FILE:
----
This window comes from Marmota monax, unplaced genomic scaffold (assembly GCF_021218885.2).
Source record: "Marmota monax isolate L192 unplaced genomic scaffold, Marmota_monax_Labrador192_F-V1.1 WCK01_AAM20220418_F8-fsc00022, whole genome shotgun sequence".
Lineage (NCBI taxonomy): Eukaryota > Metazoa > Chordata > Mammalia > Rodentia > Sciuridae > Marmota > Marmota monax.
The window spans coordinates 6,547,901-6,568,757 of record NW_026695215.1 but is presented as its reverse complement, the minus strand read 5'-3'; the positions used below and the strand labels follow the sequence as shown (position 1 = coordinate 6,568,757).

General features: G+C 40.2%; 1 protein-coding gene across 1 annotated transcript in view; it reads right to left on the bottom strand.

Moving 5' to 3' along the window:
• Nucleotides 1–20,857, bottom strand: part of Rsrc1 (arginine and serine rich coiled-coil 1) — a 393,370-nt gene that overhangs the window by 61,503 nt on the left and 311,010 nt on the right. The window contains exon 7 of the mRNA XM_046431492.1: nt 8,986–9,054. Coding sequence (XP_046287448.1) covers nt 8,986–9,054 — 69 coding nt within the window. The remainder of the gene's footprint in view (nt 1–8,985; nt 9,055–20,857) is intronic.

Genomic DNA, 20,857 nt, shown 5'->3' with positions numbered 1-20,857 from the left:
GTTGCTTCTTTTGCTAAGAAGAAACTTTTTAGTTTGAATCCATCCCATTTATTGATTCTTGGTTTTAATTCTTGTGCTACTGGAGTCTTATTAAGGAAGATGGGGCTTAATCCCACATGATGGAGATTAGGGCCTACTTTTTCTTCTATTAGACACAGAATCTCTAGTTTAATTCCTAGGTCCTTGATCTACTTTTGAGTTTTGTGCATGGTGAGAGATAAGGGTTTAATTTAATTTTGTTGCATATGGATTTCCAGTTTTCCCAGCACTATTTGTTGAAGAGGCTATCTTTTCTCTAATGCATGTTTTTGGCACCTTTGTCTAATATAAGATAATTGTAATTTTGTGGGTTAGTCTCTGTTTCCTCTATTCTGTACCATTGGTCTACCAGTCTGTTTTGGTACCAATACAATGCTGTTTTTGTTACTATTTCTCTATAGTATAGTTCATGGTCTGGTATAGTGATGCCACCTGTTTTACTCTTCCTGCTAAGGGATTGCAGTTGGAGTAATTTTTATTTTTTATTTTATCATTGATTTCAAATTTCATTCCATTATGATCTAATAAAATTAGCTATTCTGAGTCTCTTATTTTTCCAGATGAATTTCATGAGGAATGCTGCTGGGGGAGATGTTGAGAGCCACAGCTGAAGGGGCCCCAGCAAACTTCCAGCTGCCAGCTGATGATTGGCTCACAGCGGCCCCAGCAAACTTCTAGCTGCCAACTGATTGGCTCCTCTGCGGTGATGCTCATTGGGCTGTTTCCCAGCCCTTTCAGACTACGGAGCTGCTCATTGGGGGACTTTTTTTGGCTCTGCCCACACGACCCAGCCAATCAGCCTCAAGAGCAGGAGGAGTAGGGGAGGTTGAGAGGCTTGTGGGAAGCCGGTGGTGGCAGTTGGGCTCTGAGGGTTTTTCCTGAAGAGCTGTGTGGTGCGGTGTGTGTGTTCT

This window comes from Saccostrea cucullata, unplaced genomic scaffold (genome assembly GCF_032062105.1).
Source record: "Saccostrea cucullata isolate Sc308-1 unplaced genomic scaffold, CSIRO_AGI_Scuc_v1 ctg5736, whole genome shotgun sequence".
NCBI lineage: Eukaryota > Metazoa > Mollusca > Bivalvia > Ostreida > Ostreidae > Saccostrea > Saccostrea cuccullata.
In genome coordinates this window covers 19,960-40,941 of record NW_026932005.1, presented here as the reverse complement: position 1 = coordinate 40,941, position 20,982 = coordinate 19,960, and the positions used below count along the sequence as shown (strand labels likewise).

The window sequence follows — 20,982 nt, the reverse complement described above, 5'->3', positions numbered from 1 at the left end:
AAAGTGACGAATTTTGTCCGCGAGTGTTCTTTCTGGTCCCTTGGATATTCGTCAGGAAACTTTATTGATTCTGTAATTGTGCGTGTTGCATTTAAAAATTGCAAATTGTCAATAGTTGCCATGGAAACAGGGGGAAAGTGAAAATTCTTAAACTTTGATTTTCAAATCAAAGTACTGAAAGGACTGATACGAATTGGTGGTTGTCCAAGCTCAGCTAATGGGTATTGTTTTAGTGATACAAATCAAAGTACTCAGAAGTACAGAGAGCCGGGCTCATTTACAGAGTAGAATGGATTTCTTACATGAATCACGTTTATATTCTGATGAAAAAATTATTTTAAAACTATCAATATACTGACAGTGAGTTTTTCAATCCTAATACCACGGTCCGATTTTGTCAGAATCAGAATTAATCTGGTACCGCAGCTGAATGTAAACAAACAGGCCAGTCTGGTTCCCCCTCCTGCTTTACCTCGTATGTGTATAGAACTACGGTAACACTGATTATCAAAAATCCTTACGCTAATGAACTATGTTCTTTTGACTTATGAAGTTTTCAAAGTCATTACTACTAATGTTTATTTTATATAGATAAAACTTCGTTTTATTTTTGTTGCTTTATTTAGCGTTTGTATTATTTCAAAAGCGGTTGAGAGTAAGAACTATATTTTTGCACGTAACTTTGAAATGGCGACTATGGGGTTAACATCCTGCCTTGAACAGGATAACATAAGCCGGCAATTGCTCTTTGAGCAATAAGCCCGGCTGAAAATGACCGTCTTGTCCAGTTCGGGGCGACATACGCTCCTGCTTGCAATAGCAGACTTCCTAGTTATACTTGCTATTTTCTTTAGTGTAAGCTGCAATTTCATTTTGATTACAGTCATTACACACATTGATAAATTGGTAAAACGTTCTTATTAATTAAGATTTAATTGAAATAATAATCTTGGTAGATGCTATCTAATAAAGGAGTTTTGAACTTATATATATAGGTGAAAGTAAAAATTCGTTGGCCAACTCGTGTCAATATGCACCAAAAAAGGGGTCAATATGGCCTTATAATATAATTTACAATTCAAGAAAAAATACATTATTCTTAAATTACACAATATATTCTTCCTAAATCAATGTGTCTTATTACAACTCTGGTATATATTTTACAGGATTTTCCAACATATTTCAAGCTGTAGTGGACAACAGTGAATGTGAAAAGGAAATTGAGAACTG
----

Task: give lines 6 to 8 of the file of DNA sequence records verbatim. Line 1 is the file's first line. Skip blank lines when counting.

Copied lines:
Moving 5' to 3' along the window:
• Nucleotides 1–20,857, bottom strand: part of Rsrc1 (arginine and serine rich coiled-coil 1) — a 393,370-nt gene that overhangs the window by 61,503 nt on the left and 311,010 nt on the right. The window contains exon 7 of the mRNA XM_046431492.1: nt 8,986–9,054. Coding sequence (XP_046287448.1) covers nt 8,986–9,054 — 69 coding nt within the window. The remainder of the gene's footprint in view (nt 1–8,985; nt 9,055–20,857) is intronic.

Genomic DNA, 20,857 nt, shown 5'->3' with positions numbered 1-20,857 from the left: